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September 13, 2018

Bravo Mr Juncker for raising the issue of the euro’s international role. But what now?

As FAZ notes, Jean-Claude Juncker’s state of the union address was a sentimental good-bye, not an action plan. He focused on the international role of the euro more than on institutional reform, although pointing out that the two are linked. We note that the debate on institutional and policy reforms of the eurozone still rages on in academic circles, but has almost died at the policy level.

We think Juncker is right to reframe the debate in this way. The foreign policy aspect is the more important one - and the most promising avenue advocates of eurozone reform have right now. The case for a stronger international role of the euro is easy to make. Nobody wants to be dependent on Donald Trump. But for that to happen, the eurozone needs to work very differently from the way it works today.

Juncker did not go into any details. We doubt the European Commission has developed a strategy. The subject straddles two rather different departments - economics and foreign policy. We note that EU foreign policy wonks and macroeconomists have shown very little interest in the international role of the euro. But we also note that politicians are beginning to take an interest in this issue - Heiko Maas, the German foreign minister, talked about it recently, and Juncker did yesterday.

What the comments of Maas and Juncker have in common is that they both recognise the importance of the topic, but they have not thought it through. Maas’ focused on the Swift system, which is a payment information system. It constitutes an important institutional link in the global financial system, but America’s exorbitant privilege is not really the result of its de-facto influence over Swift but of the dominant role of US financial markets. Juncker’s comments also appeared a little off when he said that it was absurd for the EU to pay 80% of its energy import bill in dollars, or that EU airlines pay in dollars to buy EU-made planes. The invoicing currency is an issue but not the main issue.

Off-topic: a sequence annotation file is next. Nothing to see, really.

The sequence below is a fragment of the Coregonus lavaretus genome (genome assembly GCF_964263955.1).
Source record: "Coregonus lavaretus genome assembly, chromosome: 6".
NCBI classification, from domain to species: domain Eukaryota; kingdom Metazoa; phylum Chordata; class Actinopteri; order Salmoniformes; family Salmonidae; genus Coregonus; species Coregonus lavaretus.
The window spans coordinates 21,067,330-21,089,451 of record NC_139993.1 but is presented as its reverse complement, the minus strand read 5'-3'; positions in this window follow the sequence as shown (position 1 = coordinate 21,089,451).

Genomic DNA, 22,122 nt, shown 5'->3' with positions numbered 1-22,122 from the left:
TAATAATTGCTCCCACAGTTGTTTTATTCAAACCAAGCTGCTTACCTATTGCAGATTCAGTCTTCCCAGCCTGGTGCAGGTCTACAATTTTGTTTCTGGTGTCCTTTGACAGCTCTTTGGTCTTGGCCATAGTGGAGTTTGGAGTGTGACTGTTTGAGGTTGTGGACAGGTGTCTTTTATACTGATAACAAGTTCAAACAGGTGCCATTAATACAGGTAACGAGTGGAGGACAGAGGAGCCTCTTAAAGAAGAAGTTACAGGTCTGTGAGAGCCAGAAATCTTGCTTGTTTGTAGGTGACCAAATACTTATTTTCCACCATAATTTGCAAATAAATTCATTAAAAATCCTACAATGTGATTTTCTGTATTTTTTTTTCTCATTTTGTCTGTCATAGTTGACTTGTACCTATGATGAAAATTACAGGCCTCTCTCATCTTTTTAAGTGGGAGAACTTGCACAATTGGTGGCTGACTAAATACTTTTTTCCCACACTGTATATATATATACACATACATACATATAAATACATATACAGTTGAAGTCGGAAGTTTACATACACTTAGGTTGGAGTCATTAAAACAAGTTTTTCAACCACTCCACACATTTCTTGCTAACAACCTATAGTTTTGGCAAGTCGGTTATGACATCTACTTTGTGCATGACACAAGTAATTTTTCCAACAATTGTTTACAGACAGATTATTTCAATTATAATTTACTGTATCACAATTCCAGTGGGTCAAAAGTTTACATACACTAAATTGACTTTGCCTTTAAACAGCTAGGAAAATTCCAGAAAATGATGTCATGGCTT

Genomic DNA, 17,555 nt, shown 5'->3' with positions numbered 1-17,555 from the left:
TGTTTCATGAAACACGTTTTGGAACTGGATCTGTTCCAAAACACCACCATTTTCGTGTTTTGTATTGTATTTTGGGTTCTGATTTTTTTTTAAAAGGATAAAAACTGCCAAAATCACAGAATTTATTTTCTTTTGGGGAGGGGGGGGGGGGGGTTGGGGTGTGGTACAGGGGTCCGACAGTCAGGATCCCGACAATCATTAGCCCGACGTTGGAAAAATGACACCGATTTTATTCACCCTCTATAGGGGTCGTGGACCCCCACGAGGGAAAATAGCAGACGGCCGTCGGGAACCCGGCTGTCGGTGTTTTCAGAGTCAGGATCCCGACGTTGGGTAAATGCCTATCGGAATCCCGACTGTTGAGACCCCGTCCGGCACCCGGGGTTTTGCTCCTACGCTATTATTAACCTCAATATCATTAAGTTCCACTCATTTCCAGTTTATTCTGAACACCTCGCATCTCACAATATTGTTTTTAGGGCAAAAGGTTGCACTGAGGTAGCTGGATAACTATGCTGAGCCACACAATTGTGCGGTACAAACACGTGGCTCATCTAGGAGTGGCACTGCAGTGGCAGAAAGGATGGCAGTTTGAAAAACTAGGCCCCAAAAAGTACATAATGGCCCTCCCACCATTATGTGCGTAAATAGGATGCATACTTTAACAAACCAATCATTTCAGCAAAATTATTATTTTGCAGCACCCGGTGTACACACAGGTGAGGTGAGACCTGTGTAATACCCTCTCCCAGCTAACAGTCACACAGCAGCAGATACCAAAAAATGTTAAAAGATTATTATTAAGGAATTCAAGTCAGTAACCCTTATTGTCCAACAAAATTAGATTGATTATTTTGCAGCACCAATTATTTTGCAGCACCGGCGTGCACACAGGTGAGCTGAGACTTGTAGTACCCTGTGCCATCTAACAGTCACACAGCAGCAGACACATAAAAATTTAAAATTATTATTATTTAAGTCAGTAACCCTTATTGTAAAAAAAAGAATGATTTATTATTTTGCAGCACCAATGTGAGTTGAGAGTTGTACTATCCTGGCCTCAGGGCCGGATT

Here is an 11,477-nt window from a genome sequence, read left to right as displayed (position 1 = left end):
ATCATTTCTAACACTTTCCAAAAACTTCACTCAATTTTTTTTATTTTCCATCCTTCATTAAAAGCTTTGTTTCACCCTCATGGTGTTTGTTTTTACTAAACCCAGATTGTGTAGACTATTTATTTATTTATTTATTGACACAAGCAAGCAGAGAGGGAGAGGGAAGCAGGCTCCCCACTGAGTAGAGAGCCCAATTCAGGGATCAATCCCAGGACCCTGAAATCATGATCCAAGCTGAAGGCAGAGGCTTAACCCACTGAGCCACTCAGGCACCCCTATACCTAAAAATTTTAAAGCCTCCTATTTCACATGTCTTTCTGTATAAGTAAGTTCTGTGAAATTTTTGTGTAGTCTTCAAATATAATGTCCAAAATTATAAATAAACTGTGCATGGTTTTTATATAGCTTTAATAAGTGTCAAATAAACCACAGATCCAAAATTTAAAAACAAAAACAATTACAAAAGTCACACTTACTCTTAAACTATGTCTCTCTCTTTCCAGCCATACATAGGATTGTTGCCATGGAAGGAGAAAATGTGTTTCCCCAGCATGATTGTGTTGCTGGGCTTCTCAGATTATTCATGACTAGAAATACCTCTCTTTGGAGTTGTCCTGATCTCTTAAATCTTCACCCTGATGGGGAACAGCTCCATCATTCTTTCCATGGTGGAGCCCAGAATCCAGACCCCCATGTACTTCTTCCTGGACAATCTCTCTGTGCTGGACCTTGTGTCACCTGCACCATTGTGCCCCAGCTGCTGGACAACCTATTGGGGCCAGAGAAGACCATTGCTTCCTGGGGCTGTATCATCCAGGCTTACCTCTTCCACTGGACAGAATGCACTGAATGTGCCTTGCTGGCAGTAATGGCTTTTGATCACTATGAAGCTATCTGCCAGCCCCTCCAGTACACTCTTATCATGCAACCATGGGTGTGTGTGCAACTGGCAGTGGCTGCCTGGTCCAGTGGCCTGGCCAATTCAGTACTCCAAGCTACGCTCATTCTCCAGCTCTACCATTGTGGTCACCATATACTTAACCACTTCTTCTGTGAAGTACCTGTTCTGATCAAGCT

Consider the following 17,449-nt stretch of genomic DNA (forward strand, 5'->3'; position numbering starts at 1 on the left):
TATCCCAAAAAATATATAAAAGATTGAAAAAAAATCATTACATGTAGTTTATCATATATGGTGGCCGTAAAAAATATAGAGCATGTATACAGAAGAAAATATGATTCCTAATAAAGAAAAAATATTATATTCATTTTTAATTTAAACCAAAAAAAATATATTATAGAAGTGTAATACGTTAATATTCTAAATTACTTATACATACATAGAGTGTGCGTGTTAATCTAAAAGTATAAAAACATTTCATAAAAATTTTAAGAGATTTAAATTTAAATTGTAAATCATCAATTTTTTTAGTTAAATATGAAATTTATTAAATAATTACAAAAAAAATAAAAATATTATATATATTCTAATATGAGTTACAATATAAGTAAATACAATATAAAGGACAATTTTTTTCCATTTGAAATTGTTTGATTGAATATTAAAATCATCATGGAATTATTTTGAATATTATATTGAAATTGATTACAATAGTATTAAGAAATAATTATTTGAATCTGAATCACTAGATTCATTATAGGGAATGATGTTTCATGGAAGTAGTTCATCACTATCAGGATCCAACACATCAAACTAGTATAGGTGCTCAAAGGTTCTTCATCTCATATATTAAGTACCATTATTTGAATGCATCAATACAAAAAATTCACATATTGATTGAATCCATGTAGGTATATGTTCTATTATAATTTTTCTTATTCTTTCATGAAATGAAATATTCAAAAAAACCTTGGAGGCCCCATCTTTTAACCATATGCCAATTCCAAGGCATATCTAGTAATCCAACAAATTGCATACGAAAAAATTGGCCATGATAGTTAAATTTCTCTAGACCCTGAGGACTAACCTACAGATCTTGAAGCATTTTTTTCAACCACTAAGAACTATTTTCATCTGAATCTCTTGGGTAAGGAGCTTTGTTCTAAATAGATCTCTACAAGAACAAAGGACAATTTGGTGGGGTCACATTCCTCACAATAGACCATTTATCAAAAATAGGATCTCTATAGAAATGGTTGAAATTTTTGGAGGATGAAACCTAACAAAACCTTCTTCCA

A stronger international role of the euro will require a single safe asset, by which we mean an asset with a sufficiently strong mutualised tranche. A CDO or similarly constructed cheating devices are not going to do the job. A stronger role for the euro also requires that the eurozone stops targeting competitiveness and reduces its structural current account surplus. We do not agree with the conventional view that the dollar’s dominance is due mainly to the US’ willingness to run large and permanent deficits. The story is more complicated. But large and permanent surpluses are not consistent with a dominant international role either. You can’t dump your savings surpluses on the rest of the world and expect your currency to be the international anchor.